Porsche Boxster Spyder Review
When the Porsche Boxster Spyder hit the market it generated plenty of questions from Porsche enthusiasts. Its “Boy Scout tent” roof was as unconventional as anything on the market but since it was an homage to the iconic 550 Spyder (albeit in spirit more than reality), most were prepared to forgive it.
Will Yang from Newport Beach, CA saw the car as the perfect foundation for a modem open-air track car, and perhaps something Porsche Motorsport should have taken a closer look at.
So when he took possession of his Spyder, the first goal was to realize the potential of the 3.4L engine. And there was only one shop he would entrust the work to: Loren Beggs’ 911 Design in Montdair, CA.
Loren and his team set to work fabricating a one-off exhaust system. From the headers to the flush-mounted tips, each piece was formed to give a race-inspired exhaust note. Listening to the car run, there’s no doubt it was built to race!
Next on the checklist was an aluminum IPD Competition intake plenum mated to a GT3 RS throttle body and BMC filter. This would ensure the motor breathed deeply once the engine had software from OE Tuning.
If you check out YouTube you can find footage of Will putting a late-model 911 to shame off the line, proving the crew at 911 Design knows something about performance tuning. After all, the shop dominated the 2012 Pirelli Driver’s Cup Gold Class Championship as well as various Porsche Club of America Cup series.
With the motor worked over, Will aimed his attention to the aesthetics, and this is where yours truly came into the picture. Will repeated how he wanted to take the Boxster Spyder to the next level and make it something Porsche Motorsport itself might have concocted.
Initially, he was inspired by Rauh-Welt Begriff widebodies but realized the car would be under the knife for a long period of time. I quickly discovered Will doesn’t like waiting to drive his cars, preferring to get on the track or cruise to Cars & Coffee at the weekend. So after several meetings between Will, Loren and myself, we decided to source racing fenders from the Porsche Motorsport catalog.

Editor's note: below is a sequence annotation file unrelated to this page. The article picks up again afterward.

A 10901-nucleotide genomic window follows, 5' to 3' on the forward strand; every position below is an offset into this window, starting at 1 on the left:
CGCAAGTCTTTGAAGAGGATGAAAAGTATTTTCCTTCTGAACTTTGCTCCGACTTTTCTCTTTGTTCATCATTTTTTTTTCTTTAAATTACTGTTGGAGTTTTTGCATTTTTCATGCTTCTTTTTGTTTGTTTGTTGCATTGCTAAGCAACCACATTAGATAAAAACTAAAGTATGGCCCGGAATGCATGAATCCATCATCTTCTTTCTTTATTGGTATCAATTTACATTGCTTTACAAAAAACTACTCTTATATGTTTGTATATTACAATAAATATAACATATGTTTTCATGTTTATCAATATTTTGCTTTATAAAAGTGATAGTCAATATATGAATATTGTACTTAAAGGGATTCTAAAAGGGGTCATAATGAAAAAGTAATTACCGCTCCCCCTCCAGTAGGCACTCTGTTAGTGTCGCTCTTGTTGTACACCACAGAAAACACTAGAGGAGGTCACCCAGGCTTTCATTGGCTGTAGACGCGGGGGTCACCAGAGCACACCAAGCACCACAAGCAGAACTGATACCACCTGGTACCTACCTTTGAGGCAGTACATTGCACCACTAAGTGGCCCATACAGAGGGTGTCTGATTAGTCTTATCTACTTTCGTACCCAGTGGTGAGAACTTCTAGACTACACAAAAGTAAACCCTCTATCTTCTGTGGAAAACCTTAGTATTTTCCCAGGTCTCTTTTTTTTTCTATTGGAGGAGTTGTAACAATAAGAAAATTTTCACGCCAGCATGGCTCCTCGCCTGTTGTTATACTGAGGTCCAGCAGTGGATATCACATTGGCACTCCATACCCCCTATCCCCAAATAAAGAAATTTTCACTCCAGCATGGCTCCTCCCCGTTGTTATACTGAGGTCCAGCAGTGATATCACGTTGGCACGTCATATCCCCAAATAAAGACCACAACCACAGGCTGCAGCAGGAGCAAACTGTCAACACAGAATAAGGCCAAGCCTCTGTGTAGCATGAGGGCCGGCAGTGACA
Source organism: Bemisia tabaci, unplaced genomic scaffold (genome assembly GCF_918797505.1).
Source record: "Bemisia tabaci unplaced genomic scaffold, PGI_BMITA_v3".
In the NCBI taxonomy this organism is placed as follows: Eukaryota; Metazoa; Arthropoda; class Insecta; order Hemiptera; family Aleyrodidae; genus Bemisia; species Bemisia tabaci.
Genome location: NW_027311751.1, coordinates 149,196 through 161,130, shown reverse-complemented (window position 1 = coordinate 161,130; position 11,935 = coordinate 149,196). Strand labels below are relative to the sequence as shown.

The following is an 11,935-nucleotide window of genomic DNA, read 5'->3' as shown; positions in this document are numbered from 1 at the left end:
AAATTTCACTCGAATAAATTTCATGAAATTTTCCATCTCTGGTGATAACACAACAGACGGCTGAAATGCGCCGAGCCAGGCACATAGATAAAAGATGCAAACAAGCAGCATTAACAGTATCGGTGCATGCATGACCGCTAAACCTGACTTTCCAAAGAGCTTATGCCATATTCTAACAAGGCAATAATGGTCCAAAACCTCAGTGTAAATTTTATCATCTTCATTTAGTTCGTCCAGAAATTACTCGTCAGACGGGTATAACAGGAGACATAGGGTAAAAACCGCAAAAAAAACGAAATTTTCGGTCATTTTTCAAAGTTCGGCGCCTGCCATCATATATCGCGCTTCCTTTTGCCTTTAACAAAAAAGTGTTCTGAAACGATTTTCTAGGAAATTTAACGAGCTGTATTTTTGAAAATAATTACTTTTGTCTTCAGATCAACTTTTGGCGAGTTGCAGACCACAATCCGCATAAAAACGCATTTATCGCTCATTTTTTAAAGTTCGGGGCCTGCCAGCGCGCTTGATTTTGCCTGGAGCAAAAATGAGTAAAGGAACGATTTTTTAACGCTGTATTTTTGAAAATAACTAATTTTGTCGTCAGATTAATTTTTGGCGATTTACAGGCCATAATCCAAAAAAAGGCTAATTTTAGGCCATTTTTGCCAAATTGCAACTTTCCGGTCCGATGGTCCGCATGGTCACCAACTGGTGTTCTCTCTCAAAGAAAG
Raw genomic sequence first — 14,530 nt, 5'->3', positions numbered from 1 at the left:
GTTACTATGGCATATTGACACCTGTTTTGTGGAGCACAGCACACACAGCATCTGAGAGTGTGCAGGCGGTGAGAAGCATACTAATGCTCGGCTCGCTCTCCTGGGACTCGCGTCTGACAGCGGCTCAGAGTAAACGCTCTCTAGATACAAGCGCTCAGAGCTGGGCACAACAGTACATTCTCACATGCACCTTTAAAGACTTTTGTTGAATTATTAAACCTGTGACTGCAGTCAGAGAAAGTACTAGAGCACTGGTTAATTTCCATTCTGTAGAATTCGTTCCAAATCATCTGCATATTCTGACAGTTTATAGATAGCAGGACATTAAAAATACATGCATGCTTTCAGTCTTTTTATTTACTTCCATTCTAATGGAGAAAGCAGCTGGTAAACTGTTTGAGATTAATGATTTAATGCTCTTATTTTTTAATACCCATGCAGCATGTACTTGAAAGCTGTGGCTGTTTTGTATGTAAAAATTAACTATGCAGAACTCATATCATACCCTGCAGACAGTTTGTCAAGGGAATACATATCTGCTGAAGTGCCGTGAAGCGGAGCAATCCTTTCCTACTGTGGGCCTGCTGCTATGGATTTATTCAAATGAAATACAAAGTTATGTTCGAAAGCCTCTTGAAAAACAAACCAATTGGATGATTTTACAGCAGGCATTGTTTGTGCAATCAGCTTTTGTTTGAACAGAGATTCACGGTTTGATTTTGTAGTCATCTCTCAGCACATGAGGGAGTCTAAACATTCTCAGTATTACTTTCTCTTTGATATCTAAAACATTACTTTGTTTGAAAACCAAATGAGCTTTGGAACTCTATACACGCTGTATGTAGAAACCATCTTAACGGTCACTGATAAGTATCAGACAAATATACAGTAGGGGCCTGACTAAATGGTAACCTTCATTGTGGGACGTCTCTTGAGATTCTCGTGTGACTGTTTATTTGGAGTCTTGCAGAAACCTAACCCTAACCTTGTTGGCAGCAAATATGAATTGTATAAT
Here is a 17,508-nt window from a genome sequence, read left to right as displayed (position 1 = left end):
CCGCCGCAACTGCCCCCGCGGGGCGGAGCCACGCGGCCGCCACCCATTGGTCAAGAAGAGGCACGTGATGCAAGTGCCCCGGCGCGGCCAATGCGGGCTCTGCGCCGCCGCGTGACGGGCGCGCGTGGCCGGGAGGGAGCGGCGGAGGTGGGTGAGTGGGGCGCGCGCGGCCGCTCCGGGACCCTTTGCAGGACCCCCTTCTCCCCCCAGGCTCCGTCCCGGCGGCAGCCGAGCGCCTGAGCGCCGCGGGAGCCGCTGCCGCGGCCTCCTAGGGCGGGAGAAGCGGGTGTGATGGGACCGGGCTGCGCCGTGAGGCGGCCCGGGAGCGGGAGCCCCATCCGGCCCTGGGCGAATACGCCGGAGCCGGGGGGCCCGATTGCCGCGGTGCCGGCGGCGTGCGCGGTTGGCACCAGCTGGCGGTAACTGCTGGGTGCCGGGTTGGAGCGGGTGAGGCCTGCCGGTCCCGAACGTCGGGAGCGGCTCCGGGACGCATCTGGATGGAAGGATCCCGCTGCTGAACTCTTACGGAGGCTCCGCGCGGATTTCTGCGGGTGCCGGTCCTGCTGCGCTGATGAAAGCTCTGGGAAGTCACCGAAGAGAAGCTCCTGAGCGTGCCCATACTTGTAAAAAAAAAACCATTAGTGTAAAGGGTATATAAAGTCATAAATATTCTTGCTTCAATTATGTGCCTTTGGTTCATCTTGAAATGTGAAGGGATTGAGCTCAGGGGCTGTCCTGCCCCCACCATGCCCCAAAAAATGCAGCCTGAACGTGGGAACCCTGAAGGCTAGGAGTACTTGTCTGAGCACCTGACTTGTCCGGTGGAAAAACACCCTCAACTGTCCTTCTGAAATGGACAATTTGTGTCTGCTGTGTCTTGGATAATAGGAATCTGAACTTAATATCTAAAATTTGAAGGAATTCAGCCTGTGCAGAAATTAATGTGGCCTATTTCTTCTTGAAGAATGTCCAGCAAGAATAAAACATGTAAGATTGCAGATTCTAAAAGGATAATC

A set of GT3 Cup front flares (with side marker delete) and RSR rears were ordered. Up front, we opted for a TechArt lip and a 911 Design carbon fiber hood with Aero Catch latches. Loren would even create the unique carbon fiber rear spoiler extension for added downforce.
Making more space for meaty tires isn’t to be taken lightly, especially if the car is part of a limited run in the US. Fortunately, 911 Design has a quality bodyshop on campus, so creating a car that looked as if it rolled off the factory floor in Carrera White wouldn’t be a problem.
Safety is a priority in any racecar; so 911 Design outfitted the Spyder with a host of options including carbonAevlar Cobra Suzuka seats, color-matched roll-bar hoops, Schroth harnesses and a quick-release Sparco steering wheel.
The radio and all other non-essential items were removed, and a lightweight Voltphreaks lithium battery added to shed more weight. Once complete, the 2811 lb Boxster would eventually tip the scales at only 2600 lb.
Of course, fitting a widebody can be disastrous if the wheels, tires and suspension aren’t right. Again, Will spared no expense and specified two-way adjustable JRZ Pro coilovers for each comer. Once dialed-in, his custom 18×10″ and 18×12″ Avant Garde F130 wheels (finished in brushed Grigio) were wrapped in sticky Toyo Praxes R888 tires (265/40 front, 335/45 rear) and tucked under the new bodywork.
Ready for the track, it was only two weeks later that Will tackled his first track day to assess the car’s grip and agility. With its reduced mass and massive tires, the car was nimble and fun. “From the moment you squeezed the throttle, the car wanted to push you into the seat and search for g-force through the corners,” Will enthused.
Its nice to know you can still take a factory performance car and hand it to a championship racing team to eek out an even more exhilarating experience than the manufacturer intended.